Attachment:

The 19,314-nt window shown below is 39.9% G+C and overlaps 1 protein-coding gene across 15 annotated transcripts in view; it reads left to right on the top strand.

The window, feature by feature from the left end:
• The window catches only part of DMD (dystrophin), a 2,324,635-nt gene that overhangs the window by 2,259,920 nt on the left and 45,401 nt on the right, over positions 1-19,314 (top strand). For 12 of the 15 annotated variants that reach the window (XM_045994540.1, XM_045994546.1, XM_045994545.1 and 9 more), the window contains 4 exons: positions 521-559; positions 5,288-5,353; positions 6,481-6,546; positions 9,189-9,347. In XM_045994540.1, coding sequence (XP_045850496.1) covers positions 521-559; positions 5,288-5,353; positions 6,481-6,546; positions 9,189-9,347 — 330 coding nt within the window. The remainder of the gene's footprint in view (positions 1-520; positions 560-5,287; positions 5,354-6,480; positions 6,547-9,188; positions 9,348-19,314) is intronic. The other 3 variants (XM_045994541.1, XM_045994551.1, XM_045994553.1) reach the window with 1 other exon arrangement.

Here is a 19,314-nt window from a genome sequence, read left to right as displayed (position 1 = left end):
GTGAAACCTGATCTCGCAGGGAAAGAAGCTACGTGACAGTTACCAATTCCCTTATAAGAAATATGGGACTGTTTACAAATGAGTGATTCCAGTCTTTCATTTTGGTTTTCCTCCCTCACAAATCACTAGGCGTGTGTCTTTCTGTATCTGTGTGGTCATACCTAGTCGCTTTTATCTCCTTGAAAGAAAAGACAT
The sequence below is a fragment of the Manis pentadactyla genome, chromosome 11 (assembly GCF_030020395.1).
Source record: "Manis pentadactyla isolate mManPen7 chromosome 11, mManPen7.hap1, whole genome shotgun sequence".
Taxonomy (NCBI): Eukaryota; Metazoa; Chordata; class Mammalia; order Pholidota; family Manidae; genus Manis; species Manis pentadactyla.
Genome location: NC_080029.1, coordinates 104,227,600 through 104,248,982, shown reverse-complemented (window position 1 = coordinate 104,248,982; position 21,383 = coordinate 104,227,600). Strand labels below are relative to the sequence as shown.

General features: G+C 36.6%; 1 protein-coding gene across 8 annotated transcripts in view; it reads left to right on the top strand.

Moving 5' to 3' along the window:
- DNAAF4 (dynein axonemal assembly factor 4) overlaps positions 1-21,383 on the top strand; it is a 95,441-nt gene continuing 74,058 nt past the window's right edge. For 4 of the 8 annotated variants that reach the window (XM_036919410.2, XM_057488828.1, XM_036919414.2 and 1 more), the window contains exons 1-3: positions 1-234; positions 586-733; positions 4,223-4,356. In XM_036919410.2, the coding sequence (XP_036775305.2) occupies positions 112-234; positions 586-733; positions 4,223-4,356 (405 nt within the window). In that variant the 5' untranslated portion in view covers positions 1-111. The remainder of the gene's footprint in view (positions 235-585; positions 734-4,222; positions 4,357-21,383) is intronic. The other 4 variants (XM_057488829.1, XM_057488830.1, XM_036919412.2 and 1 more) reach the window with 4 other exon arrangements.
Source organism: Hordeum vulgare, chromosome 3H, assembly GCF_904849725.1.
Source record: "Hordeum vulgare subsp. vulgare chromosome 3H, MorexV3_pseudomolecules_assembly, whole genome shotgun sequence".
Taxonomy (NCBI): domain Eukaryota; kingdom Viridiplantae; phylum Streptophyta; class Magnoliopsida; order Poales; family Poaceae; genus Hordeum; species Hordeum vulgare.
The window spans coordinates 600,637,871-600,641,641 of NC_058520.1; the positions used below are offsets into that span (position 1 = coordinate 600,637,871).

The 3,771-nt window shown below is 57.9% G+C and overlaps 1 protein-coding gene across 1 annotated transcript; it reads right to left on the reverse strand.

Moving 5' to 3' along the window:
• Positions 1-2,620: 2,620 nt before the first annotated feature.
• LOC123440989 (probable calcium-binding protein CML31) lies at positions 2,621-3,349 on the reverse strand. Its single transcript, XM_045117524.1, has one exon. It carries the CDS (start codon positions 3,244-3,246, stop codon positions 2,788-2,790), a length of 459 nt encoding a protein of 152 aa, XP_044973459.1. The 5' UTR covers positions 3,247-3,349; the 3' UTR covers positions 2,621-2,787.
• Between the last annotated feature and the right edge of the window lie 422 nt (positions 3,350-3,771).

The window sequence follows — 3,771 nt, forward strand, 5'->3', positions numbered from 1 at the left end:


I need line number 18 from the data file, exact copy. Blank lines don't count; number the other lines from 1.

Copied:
Moving 5' to 3' along the window: